review by paul dunne

Approaching Dunkirk I was quite hesitant, I would argue this is the biggest risk of Christopher Nolan’s career. I was anxious of his penchant for playing with genre, introducing fresh ideas and unique takes into Hollywood’s established and steady picture factory. Will Nolan’s style work? Will live up to his reputation? What can he do with a war film? In short: yes, yes, and, a lot.

The score is the real star of the show. Nolan’s reputation for outstanding sound design reappears as he collaborates once again with Hans Zimmer. A far cry from the meme-worthy ‘bwamps’ of Inception and Interstellar, the sound takes centre stage to drive Dunkirk. The opening sequence is notably devoid of dialogue and repeatedly cuts to an intertitle, reminiscent of a bygone practice. Nolan sets the scene as quickly and plainly as he can. There is an ominous ticking that matches the pace of the action, beginning slow to then swell amidst gunfire and explosions. This ticking sets the tense atmosphere of each scene as it carries through until the film’s powerful ending.

Masterful camera work, particularly extraordinary underwater and in-air dogfighting shots, situate us amongst the catastrophe and in the cockpit.  Incredible cinematography and sound ensure we share the fears, pains, hopes and triumphs of the soldiers and civilians. The action scenes make clever use of perspective, switching between the characters at will to provide multiple angles. The ticking recurs, carrying the tension through the cuts.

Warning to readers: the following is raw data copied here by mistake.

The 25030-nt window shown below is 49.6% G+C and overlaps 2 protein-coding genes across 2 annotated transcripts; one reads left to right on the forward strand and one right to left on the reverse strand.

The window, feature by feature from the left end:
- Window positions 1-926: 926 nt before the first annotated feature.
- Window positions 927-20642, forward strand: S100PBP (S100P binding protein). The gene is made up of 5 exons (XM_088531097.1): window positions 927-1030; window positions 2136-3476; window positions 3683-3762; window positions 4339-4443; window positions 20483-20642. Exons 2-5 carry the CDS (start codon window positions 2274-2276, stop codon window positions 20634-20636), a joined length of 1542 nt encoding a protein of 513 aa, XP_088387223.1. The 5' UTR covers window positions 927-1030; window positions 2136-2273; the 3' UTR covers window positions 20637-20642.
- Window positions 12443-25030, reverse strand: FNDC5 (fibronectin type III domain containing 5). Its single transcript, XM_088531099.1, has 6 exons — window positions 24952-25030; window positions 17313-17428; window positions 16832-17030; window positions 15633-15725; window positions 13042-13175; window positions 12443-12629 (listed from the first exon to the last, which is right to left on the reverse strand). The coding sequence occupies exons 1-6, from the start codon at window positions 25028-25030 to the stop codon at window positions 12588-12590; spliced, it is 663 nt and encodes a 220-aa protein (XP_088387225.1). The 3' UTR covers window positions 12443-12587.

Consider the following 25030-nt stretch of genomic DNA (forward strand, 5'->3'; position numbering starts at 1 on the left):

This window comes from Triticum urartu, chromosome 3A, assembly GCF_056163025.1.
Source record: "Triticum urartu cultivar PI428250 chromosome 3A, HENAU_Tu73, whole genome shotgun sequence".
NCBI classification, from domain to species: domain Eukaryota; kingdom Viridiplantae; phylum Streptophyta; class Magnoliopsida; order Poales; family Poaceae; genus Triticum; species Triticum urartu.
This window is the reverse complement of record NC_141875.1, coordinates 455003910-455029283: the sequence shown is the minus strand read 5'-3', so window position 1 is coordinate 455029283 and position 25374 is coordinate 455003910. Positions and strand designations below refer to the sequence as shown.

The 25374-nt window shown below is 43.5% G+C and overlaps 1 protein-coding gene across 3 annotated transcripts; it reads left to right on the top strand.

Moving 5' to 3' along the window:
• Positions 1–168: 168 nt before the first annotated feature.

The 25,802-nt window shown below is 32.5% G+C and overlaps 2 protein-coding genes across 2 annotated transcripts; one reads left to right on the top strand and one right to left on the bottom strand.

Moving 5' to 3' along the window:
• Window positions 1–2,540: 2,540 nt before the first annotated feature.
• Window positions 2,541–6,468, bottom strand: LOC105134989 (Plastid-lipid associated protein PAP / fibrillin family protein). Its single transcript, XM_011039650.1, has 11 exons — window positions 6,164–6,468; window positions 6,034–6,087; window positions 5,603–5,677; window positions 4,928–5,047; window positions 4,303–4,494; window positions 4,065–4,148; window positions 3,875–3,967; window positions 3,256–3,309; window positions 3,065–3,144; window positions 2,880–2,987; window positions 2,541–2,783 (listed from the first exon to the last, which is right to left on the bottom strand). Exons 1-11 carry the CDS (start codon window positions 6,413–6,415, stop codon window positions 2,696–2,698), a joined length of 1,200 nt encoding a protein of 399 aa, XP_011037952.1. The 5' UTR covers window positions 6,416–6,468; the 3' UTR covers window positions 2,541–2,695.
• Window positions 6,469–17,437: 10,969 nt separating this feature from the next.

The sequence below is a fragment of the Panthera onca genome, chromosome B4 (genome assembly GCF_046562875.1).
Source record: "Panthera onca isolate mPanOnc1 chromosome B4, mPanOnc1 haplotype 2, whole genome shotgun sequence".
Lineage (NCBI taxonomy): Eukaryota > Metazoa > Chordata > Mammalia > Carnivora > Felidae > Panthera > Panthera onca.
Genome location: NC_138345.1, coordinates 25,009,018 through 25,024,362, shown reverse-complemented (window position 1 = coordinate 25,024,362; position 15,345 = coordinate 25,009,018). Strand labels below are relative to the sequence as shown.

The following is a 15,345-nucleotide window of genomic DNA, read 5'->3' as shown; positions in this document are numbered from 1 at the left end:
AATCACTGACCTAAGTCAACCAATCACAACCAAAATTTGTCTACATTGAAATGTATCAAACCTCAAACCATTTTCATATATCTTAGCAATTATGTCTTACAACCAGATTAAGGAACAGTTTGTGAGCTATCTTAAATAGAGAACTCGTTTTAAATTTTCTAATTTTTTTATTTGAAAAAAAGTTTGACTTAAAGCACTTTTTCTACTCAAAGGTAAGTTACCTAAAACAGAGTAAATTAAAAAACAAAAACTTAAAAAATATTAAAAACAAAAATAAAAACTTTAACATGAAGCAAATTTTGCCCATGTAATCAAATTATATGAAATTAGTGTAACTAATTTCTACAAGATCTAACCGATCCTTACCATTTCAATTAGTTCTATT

Each performance is played perfectly, there is a grounded seriousness present in each scene. The threat of death haunts every moment but never overpowers other brief respites of triumph. For the most part Nolan avoids grandiose heroics and soldiers spitting expletives, choosing to shine a light on the uglier, gritty, psychological sides of war. The initial shock of Harry Styles’ appearance quickly wears off as he blends in as just another soldier among the many. That is until an intense scene later in the film, within which he holds his own, accurately portraying the darker side of humanity’s ruthless desire to survive. The rest of the cast are equally superb, aiding our immersion.

My only complaint is the pacing of the final act. As two of the plotlines are coming to a climax, the third plotline lags behind. The switches between the film’s three perspectives are masterfully handled, as mood and tension are held across cuts. There is a noticeable difference in the timelines of the plots. Yet, this is alleviated amazingly, all the beats hit on time and in tune with one another. However, as the film’s climaxes approach, the skewed chronology interferes with the conclusions of the three plots. Two of the plots steer towards their inevitable end, but the synchronised finale stutters as the final plot catches up to pace.

Dunkirk is a film that fits exquisitely into Nolan’s oeuvre. He offers an exciting exposé of all aspects of war, from the grimy conditions and in-fighting amongst foot soldiers to the soaring sensational dogfights. Nothing summarises Dunkirk like its poignant ending, Nolan utilises Churchill’s famous speech in a different way than we expect. He combines the monologue, the culmination of the ticking and the aftermaths of the film’s three perspectives leaving us fascinated and fulfilled.